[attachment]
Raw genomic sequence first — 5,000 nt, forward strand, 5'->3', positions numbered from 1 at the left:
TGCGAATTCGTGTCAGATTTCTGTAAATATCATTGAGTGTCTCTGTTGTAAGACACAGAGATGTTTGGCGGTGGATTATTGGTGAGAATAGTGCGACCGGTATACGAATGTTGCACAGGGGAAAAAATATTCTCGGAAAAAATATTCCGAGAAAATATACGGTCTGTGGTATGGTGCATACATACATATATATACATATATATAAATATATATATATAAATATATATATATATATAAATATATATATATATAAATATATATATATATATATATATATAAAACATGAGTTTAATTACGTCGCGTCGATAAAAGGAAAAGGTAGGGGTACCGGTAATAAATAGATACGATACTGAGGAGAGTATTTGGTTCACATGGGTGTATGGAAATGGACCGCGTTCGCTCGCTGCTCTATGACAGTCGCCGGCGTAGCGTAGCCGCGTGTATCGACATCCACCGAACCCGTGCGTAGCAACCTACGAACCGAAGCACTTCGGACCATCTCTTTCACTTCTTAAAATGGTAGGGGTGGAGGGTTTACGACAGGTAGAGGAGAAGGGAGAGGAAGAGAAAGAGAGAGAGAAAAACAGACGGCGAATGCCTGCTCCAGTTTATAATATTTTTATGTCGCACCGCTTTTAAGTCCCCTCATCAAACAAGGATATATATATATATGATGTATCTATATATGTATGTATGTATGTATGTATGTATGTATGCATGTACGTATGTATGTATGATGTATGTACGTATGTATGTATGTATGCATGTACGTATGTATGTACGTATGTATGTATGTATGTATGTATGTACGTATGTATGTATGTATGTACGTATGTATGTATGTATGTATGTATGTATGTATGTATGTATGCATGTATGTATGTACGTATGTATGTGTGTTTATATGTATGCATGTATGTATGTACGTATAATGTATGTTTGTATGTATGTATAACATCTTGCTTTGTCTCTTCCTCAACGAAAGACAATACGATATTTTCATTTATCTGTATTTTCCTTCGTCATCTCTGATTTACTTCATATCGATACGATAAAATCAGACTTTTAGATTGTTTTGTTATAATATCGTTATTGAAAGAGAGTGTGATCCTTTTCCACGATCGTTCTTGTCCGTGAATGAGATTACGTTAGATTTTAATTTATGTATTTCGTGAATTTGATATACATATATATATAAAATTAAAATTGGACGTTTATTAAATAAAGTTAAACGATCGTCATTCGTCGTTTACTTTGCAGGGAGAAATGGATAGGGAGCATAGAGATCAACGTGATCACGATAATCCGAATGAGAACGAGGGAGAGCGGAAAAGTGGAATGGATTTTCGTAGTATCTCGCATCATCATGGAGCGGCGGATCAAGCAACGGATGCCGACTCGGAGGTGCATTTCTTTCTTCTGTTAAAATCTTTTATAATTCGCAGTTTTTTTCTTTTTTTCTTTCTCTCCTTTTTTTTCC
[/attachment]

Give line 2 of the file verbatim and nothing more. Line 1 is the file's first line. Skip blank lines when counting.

TGCGAATTCGTGTCAGATTTCTGTAAATATCATTGAGTGTCTCTGTTGTAAGACACAGAGATGTTTGGCGGTGGATTATTGGTGAGAATAGTGCGACCGGTATACGAATGTTGCACAGGGGAAAAAATATTCTCGGAAAAAATATTCCGAGAAAATATACGGTCTGTGGTATGGTGCATACATACATATATATACATATATATAAATATATATATATAAATATATATATATATATAAATATATATATATATAAATATATATATATATATATATATATAAAACATGAGTTTAATTACGTCGCGTCGATAAAAGGAAAAGGTAGGGGTACCGGTAATAAATAGATACGATACTGAGGAGAGTATTTGGTTCACATGGGTGTATGGAAATGGACCGCGTTCGCTCGCTGCTCTATGACAGTCGCCGGCGTAGCGTAGCCGCGTGTATCGACATCCACCGAACCCGTGCGTAGCAACCTACGAACCGAAGCACTTCGGACCATCTCTTTCACTTCTTAAAATGGTAGGGGTGGAGGGTTTACGACAGGTAGAGGAGAAGGGAGAGGAAGAGAAAGAGAGAGAGAAAAACAGACGGCGAATGCCTGCTCCAGTTTATAATATTTTTATGTCGCACCGCTTTTAAGTCCCCTCATCAAACAAGGATATATATATATATGATGTATCTATATATGTATGTATGTATGTATGTATGTATGTATGCATGTACGTATGTATGTATGATGTATGTACGTATGTATGTATGTATGCATGTACGTATGTATGTACGTATGTATGTATGTATGTATGTATGTACGTATGTATGTATGTATGTACGTATGTATGTATGTATGTATGTATGTATGTATGTATGTATGCATGTATGTATGTACGTATGTATGTGTGTTTATATGTATGCATGTATGTATGTACGTATAATGTATGTTTGTATGTATGTATAACATCTTGCTTTGTCTCTTCCTCAACGAAAGACAATACGATATTTTCATTTATCTGTATTTTCCTTCGTCATCTCTGATTTACTTCATATCGATACGATAAAATCAGACTTTTAGATTGTTTTGTTATAATATCGTTATTGAAAGAGAGTGTGATCCTTTTCCACGATCGTTCTTGTCCGTGAATGAGATTACGTTAGATTTTAATTTATGTATTTCGTGAATTTGATATACATATATATATAAAATTAAAATTGGACGTTTATTAAATAAAGTTAAACGATCGTCATTCGTCGTTTACTTTGCAGGGAGAAATGGATAGGGAGCATAGAGATCAACGTGATCACGATAATCCGAATGAGAACGAGGGAGAGCGGAAAAGTGGAATGGATTTTCGTAGTATCTCGCATCATCATGGAGCGGCGGATCAAGCAACGGATGCCGACTCGGAGGTGCATTTCTTTCTTCTGTTAAAATCTTTTATAATTCGCAGTTTTTTTCTTTTTTTCTTTCTCTCCTTTTTTTTCC